New Zealand Symphony Orchestra conducted by Jaime Martín with Garrick Ohlsson – piano
Beethoven: Leonore Overture No 3, Op 72b
Mozart: Symphony No 35 in D, K 385 (Haffner)
Brahms: Piano Concerto No 1 in D minor, Op 15
Michael Fowler Centre
Friday 13 November 6:30 pm
I had the feeling that both conductor and pianist had, contrary to the indications in the programme, been to New Zealand before. It looks as if I was wrong about Jaime Martín (I wonder if I’m confused by J Laredo of the Kalichstein-Laredo-Robinson Trio), but I can clearly recall Ohlsson’s visit though I haven’t found evidence in my large file of programmes.
This however, was a monumental concert, given totally to three unassailable masterpieces; it’s the sort of programme that one imagines all music lovers wish was much more common than it is.
The third Leonore Overture was a splendid choice with which to open. It’s the most dramatic of the four that Beethoven wrote for Fidelio over the space of a decade, though Leonore No 2 is the same length and uses most of the same material and deserves to be aired, along with the No 1 and the last one, actually called Fidelio, that Beethoven wrote for the final, successful version of his opera in 1814. It opened with a fine emphatic chord subsiding to beautiful flute- and oboe-led phrases from Bridget Douglas and Robert Orr that use the melody of Florestan’s first aria.
One’s attention was quickly drawn to Martín’s rearrangement of the orchestra, basses on the left and given licence for supercharged command, the distinctive classical timpani, at the level of the strings, demanding attention; second violins front right with violas behind them. Donald Armstrong was in the Concertmaster’s seat
The overture’s depiction of elements of the opera was more than usually vivid, with the string body at its most opulent, horns and trumpets, the only brass in the score, supplying more than enough martial character. The two forays from the off-stage trumpet seemed to come from slightly different quarters, a nice theatrical touch, if my ears were telling me the truth. And the triumphant Coda was more exciting than I felt it reasonable to expect.
It’s a long time since I heard the Haffner live, a favourite from the days when as a student I used to pay nine pence for an hour to explore music in the old Central Library’s record room at the east end of the main upstairs reference room.
Though string numbers were reduced – 12 first violins and normal decreases from that – there were no real concessions to ‘authenticity’ and I enjoyed the greater opulence of the orchestra, which echoed the sort of full-blooded performance we’d heard in the Beethoven. Even so, the idyllically charming Andante was played with singular delicacy, the long piano passages by violins laid out with particular beauty. The whole movement seems to embody the quintessential Mozart: civilized, melodically rapturous, offering room for subtle and delicate gestures at many places.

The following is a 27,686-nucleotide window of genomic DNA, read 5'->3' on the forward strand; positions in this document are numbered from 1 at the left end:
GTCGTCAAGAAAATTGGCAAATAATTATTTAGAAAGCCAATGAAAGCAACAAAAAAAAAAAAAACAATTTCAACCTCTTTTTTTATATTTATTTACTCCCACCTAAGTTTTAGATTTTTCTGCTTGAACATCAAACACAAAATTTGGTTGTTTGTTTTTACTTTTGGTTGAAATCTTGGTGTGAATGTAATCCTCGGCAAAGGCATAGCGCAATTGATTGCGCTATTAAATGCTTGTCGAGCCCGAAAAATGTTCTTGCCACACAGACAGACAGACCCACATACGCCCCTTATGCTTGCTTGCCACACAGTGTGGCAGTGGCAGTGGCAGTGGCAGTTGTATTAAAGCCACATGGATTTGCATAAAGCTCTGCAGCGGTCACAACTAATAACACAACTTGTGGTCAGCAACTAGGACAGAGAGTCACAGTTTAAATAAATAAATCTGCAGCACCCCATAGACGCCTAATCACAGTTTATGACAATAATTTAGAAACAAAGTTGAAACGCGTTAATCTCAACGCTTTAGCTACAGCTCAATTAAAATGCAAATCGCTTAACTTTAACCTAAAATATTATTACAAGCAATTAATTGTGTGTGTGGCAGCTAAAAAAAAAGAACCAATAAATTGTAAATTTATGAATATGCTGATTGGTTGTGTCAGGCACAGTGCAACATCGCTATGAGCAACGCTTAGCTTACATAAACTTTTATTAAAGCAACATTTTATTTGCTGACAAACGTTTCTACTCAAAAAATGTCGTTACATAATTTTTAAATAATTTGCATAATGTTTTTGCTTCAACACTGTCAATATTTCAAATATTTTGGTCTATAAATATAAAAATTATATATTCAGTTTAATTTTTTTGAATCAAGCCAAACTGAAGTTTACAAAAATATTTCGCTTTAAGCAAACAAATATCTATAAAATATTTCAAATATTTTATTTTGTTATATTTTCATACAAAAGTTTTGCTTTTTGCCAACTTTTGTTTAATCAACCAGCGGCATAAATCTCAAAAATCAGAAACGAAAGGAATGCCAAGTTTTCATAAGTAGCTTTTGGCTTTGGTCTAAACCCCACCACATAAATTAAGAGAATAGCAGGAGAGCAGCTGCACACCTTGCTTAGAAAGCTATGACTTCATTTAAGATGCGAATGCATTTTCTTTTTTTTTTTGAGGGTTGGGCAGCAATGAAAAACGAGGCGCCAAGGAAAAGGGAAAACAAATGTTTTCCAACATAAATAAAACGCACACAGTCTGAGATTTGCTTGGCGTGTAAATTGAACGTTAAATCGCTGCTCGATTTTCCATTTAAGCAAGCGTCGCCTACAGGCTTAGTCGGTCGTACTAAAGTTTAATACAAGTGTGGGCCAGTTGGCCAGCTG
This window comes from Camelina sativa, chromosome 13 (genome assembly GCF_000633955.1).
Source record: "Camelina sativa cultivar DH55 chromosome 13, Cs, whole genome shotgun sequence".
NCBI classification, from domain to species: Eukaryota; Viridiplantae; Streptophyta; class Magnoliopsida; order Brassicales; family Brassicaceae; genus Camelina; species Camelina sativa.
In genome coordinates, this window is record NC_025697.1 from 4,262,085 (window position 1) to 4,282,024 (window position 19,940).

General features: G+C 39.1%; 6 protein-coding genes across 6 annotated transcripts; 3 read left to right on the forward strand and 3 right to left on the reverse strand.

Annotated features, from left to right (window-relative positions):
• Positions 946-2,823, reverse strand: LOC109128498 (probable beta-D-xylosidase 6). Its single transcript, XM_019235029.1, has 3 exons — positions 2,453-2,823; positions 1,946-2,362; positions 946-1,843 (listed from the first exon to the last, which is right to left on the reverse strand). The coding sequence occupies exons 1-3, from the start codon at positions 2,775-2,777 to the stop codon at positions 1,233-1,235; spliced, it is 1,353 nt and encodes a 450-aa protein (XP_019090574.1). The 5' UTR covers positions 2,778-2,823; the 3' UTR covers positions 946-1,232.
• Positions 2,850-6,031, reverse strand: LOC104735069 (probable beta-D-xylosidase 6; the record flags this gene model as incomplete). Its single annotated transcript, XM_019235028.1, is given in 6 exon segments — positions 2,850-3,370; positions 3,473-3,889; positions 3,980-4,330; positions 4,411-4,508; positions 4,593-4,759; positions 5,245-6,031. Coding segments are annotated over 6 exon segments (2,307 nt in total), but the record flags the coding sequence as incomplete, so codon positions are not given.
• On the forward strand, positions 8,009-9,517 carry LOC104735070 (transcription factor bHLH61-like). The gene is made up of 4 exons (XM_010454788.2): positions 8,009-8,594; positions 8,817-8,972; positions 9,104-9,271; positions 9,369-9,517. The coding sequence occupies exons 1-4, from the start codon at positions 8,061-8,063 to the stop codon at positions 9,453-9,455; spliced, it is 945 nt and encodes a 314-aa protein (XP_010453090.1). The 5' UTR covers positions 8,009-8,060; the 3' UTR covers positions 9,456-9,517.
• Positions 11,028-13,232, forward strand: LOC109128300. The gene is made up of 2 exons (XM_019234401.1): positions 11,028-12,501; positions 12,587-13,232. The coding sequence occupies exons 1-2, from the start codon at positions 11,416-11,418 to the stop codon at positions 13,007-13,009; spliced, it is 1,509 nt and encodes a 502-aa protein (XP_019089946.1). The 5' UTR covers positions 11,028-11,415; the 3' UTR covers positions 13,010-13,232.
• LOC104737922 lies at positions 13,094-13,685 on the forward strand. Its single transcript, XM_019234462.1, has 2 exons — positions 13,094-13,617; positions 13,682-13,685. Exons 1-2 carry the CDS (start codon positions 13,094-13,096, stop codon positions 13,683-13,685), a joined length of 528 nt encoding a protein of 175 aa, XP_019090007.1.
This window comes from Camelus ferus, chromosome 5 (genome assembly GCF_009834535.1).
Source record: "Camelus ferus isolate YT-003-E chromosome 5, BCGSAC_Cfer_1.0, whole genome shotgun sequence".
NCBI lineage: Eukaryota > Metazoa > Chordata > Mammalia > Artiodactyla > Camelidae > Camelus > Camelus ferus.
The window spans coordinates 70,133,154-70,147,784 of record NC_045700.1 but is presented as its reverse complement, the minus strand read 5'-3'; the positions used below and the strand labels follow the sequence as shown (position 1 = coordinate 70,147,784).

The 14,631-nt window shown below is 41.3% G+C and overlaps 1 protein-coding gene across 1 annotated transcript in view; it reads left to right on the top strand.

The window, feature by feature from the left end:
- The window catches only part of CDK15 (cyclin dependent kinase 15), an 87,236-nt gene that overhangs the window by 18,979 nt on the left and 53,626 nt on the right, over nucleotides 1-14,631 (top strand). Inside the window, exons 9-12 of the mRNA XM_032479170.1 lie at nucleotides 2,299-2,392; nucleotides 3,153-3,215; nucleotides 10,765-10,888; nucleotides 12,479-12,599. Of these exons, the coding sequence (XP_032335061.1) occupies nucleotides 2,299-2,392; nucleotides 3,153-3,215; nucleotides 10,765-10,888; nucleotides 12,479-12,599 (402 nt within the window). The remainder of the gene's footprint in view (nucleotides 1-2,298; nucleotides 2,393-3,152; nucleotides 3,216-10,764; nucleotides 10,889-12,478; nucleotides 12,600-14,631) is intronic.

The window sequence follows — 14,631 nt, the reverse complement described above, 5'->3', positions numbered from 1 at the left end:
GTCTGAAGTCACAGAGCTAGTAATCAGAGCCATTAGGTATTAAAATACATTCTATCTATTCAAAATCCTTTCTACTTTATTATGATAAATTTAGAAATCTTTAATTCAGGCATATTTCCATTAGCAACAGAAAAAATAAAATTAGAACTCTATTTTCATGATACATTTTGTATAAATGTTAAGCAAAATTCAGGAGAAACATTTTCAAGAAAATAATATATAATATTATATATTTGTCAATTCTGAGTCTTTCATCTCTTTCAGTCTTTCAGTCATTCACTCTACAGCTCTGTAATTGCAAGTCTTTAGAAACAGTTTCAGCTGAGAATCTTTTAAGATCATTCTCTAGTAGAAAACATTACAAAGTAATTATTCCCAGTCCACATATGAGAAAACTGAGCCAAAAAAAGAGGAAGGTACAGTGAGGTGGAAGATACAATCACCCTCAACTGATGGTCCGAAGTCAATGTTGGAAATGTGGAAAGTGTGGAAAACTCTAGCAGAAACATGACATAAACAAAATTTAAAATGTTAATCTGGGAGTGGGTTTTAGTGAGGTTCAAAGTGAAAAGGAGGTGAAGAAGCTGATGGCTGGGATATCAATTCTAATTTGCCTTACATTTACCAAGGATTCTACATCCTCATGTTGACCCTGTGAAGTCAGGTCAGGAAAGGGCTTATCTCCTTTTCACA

Such unobtrusive gestures added interest in the Menuetto too, again a movement (anthologized in piano albums) that seems to speak in unmistakably graceful, Mozartian accents, particularly in the Trio. In the last movement, the smaller classical timpani that the orchestra obtained some years ago were delightfully conspicuous, trumpets high and bright, with a feeling that both horns and trumpets were travelling a little to the side of the rest of the orchestra – meaning to suggest that they lent an extra note of enchantment.
Hearing this again confirmed my particular affection for this symphony and made me wish our orchestras programmed the dozen or so best Mozart symphonies routinely.
Brahms’s first piano concerto occupied the entire second half. Modern timpani replaced the classical ones now; as you might infer from references to their contributions in the earlier works, Larry Reese took his role seriously; here in the Brahms, though they are clearly scored to be heard prominently, too seriously? It suited my personal taste, but I’m conscious of harbouring an excessive pleasure in loud low sounds not perhaps shared by everyone.
After the mighty orchestral opening, the piano enters with singular modesty, and Ohlssen did it right, somewhat matter-of-factly, nothing flashy. Soon Brahms was supplying Ohlsson with material for more weighty pianism which he dealt with in a characteristically muscular manner, soon in the company of thrilling, throaty horns. The piano was always admirably in balance with the orchestra and it was reassuring to sense a fine meeting of minds over tempi, expressive gestures, dynamics, the orchestra seeming to rejoice in whatever spectacle or meditative moments the pianist took slight liberties with.
The Adagio is a gorgeous movement, offering the rhapsodic Brahms rich opportunities which Ohlsson handled with gentleness and restraint; again horns often provided important counterweight to the piano and other winds. Pairs of clarinets or oboes accompany and precede some of the most rapturous piano passages that lead to the broad fortissimo in the latter part of the movement. The last couple of minutes of ecstatically prolonged meditation were spell-binding.
The boisterous Finale is then emotionally welcome; though it’s about 12 minutes long, it’s one of those episodes that one longs to go on forever, and the performance by orchestra and pianist never had me in doubt that I was lucky to have been born in a time a place where it could be so splendidly played: in a city with a great symphony orchestra, and in a post-Brahms era, and before the end of civilization as we know it.
Applause was long and impassioned and Ohlsson chose to play an encore that could not have been in greater contrast: Chopin’s Waltz in C sharp minor: restrained, poetic, perfect.